71′ (Yann Demange, 2014): United Kingdom.

Reviewed By Vanessa Rason. Viewed at the AFI film fest.

71′ by Yann Demange is not your typical war film. The movie  stars Jack O’Connel as Gary Hook, a young impressionable British soldier and father to a young boy. While the films title and trailer would suggest it is like your average war movie actually  it is far from it.  His group gets sent to Bellfast, a  irish community in turmoil at the due to it’s desire for independence and differences between opposing religious parties ( protestants and catholics) . When the riot goes array and one soldier is shot , the rest of the unit retreats and leaving behind Hook . This film follows hook through the dangerous streets of Bellfast through hiding, running, searching, fighting and recovering and just trying to make it through the night.

The difference between this and other war films is the lack of war. It feels more like a story of a man trying to survive a long night in a danger. There are no exaggerated acts of heroism like those that prove common in other war movies, but instead subtleties of good character and many acts of good samaritism, helping thy fellow man, as they may have coined it. A young boy encounters hook and leads him through the violent corrupt broken city right up to the revolutionary leaders, Hook helps the young boy from a fire, we never know if he recovers,  by-passers noted hook injured on the street, a former army medic couldn’t help but pick him up and save him from bleeding to death. There was a humanizing feel of the film. Once the father and daughter realize who he is, a British Soldier,  they can no longer keep him afraid, dangerous extreme nationalists would find out and persecute them for housing a brit. The story turns when we find out that some of the rebel leaders are in cohorts with the brit FBI staff and communicate among each other on the status of Private Hook. There are many deeper themes such as moral  concerning the truth behind the final recovery of Hook,  the discretion and corruption of the military.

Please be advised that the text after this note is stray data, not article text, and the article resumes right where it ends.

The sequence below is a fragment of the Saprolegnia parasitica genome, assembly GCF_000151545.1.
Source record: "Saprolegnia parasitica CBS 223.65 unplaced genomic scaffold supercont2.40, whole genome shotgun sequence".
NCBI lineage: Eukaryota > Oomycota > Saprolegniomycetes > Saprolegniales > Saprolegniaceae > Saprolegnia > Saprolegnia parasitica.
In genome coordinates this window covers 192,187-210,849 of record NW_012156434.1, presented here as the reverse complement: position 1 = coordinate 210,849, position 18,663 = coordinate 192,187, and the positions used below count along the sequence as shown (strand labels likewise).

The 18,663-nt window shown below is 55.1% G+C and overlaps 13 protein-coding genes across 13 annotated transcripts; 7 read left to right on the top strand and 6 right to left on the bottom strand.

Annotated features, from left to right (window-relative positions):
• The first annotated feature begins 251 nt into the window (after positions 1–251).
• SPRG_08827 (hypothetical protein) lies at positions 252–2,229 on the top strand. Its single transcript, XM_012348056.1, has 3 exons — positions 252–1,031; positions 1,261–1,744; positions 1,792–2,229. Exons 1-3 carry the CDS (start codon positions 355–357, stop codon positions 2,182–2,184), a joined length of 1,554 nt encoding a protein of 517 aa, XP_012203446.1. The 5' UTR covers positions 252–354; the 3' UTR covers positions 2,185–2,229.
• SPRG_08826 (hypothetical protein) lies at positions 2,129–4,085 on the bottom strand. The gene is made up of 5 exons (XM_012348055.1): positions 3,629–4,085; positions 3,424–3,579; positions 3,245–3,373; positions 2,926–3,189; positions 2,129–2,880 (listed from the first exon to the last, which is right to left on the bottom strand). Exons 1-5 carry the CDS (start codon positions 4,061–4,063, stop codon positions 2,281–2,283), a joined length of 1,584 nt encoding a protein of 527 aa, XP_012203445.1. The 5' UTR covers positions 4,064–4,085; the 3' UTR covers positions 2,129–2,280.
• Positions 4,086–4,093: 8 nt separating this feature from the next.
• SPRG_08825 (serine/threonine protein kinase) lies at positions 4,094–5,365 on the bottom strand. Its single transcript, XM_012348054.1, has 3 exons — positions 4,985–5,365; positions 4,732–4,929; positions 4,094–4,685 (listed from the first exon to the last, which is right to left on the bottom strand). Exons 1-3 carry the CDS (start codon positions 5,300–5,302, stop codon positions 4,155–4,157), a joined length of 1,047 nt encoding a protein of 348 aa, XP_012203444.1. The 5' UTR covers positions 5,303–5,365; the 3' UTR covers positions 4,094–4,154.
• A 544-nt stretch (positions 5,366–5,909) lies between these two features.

This movie was across the board good. There was suspense, violence, cinematographic scenes of sunsets and explosions.  Though at times some of the accents could be incomprehensible, the actors authenticity was a hugely enriching factor in viewing the film,

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